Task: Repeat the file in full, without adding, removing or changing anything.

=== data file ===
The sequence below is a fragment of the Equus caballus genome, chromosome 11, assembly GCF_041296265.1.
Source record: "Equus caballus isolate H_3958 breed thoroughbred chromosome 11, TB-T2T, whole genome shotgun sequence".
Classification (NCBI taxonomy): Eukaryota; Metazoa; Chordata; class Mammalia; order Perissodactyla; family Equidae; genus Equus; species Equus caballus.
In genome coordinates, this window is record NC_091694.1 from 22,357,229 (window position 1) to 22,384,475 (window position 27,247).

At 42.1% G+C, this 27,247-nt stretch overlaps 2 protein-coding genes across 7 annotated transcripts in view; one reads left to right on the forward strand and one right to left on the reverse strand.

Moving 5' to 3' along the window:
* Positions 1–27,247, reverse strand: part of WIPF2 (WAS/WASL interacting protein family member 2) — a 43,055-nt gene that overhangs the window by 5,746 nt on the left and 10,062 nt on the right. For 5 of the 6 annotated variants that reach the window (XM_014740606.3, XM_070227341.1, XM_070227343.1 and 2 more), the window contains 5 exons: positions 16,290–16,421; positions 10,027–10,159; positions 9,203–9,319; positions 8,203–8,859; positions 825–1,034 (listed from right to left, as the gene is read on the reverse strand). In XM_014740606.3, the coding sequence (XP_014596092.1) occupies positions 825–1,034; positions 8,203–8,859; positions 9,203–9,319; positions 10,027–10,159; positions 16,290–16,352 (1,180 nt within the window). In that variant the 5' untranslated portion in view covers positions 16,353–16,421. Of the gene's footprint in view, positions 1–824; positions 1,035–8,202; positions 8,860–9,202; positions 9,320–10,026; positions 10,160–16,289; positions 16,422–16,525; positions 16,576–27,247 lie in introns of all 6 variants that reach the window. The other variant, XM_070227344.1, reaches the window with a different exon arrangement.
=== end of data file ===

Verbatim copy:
The sequence below is a fragment of the Equus caballus genome, chromosome 11, assembly GCF_041296265.1.
Source record: "Equus caballus isolate H_3958 breed thoroughbred chromosome 11, TB-T2T, whole genome shotgun sequence".
Classification (NCBI taxonomy): Eukaryota; Metazoa; Chordata; class Mammalia; order Perissodactyla; family Equidae; genus Equus; species Equus caballus.
In genome coordinates, this window is record NC_091694.1 from 22,357,229 (window position 1) to 22,384,475 (window position 27,247).

At 42.1% G+C, this 27,247-nt stretch overlaps 2 protein-coding genes across 7 annotated transcripts in view; one reads left to right on the forward strand and one right to left on the reverse strand.

Moving 5' to 3' along the window:
* Positions 1–27,247, reverse strand: part of WIPF2 (WAS/WASL interacting protein family member 2) — a 43,055-nt gene that overhangs the window by 5,746 nt on the left and 10,062 nt on the right. For 5 of the 6 annotated variants that reach the window (XM_014740606.3, XM_070227341.1, XM_070227343.1 and 2 more), the window contains 5 exons: positions 16,290–16,421; positions 10,027–10,159; positions 9,203–9,319; positions 8,203–8,859; positions 825–1,034 (listed from right to left, as the gene is read on the reverse strand). In XM_014740606.3, the coding sequence (XP_014596092.1) occupies positions 825–1,034; positions 8,203–8,859; positions 9,203–9,319; positions 10,027–10,159; positions 16,290–16,352 (1,180 nt within the window). In that variant the 5' untranslated portion in view covers positions 16,353–16,421. Of the gene's footprint in view, positions 1–824; positions 1,035–8,202; positions 8,860–9,202; positions 9,320–10,026; positions 10,160–16,289; positions 16,422–16,525; positions 16,576–27,247 lie in introns of all 6 variants that reach the window. The other variant, XM_070227344.1, reaches the window with a different exon arrangement.